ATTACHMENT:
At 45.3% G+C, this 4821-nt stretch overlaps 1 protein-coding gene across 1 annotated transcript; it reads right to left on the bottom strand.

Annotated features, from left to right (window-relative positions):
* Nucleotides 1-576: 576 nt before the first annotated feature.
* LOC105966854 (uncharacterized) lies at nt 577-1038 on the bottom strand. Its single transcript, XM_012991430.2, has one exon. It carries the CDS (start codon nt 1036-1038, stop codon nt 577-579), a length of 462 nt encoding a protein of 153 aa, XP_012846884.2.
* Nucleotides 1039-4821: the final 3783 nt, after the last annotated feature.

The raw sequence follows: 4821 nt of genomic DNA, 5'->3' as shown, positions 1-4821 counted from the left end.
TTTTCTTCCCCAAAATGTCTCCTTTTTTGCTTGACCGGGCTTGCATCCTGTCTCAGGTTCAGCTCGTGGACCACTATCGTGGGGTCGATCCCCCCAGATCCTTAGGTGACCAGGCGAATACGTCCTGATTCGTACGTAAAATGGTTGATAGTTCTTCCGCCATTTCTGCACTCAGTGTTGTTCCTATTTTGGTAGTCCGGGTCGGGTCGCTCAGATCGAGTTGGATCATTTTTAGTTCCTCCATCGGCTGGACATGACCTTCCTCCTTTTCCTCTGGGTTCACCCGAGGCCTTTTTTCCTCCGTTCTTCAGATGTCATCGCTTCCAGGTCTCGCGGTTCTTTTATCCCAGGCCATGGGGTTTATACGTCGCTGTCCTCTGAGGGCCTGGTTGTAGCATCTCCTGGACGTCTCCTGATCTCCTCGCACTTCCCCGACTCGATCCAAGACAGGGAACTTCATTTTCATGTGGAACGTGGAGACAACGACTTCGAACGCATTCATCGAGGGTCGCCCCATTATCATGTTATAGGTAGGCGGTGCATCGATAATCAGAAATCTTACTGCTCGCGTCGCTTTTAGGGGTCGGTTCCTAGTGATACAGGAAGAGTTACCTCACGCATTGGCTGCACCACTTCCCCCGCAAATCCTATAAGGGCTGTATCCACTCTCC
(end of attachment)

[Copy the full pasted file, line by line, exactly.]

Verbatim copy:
At 45.3% G+C, this 4821-nt stretch overlaps 1 protein-coding gene across 1 annotated transcript; it reads right to left on the bottom strand.

Annotated features, from left to right (window-relative positions):
* Nucleotides 1-576: 576 nt before the first annotated feature.
* LOC105966854 (uncharacterized) lies at nt 577-1038 on the bottom strand. Its single transcript, XM_012991430.2, has one exon. It carries the CDS (start codon nt 1036-1038, stop codon nt 577-579), a length of 462 nt encoding a protein of 153 aa, XP_012846884.2.
* Nucleotides 1039-4821: the final 3783 nt, after the last annotated feature.

The raw sequence follows: 4821 nt of genomic DNA, 5'->3' as shown, positions 1-4821 counted from the left end.
TTTTCTTCCCCAAAATGTCTCCTTTTTTGCTTGACCGGGCTTGCATCCTGTCTCAGGTTCAGCTCGTGGACCACTATCGTGGGGTCGATCCCCCCAGATCCTTAGGTGACCAGGCGAATACGTCCTGATTCGTACGTAAAATGGTTGATAGTTCTTCCGCCATTTCTGCACTCAGTGTTGTTCCTATTTTGGTAGTCCGGGTCGGGTCGCTCAGATCGAGTTGGATCATTTTTAGTTCCTCCATCGGCTGGACATGACCTTCCTCCTTTTCCTCTGGGTTCACCCGAGGCCTTTTTTCCTCCGTTCTTCAGATGTCATCGCTTCCAGGTCTCGCGGTTCTTTTATCCCAGGCCATGGGGTTTATACGTCGCTGTCCTCTGAGGGCCTGGTTGTAGCATCTCCTGGACGTCTCCTGATCTCCTCGCACTTCCCCGACTCGATCCAAGACAGGGAACTTCATTTTCATGTGGAACGTGGAGACAACGACTTCGAACGCATTCATCGAGGGTCGCCCCATTATCATGTTATAGGTAGGCGGTGCATCGATAATCAGAAATCTTACTGCTCGCGTCGCTTTTAGGGGTCGGTTCCTAGTGATACAGGAAGAGTTACCTCACGCATTGGCTGCACCACTTCCCCCGCAAATCCTATAAGGGCTGTATCCACTCTCC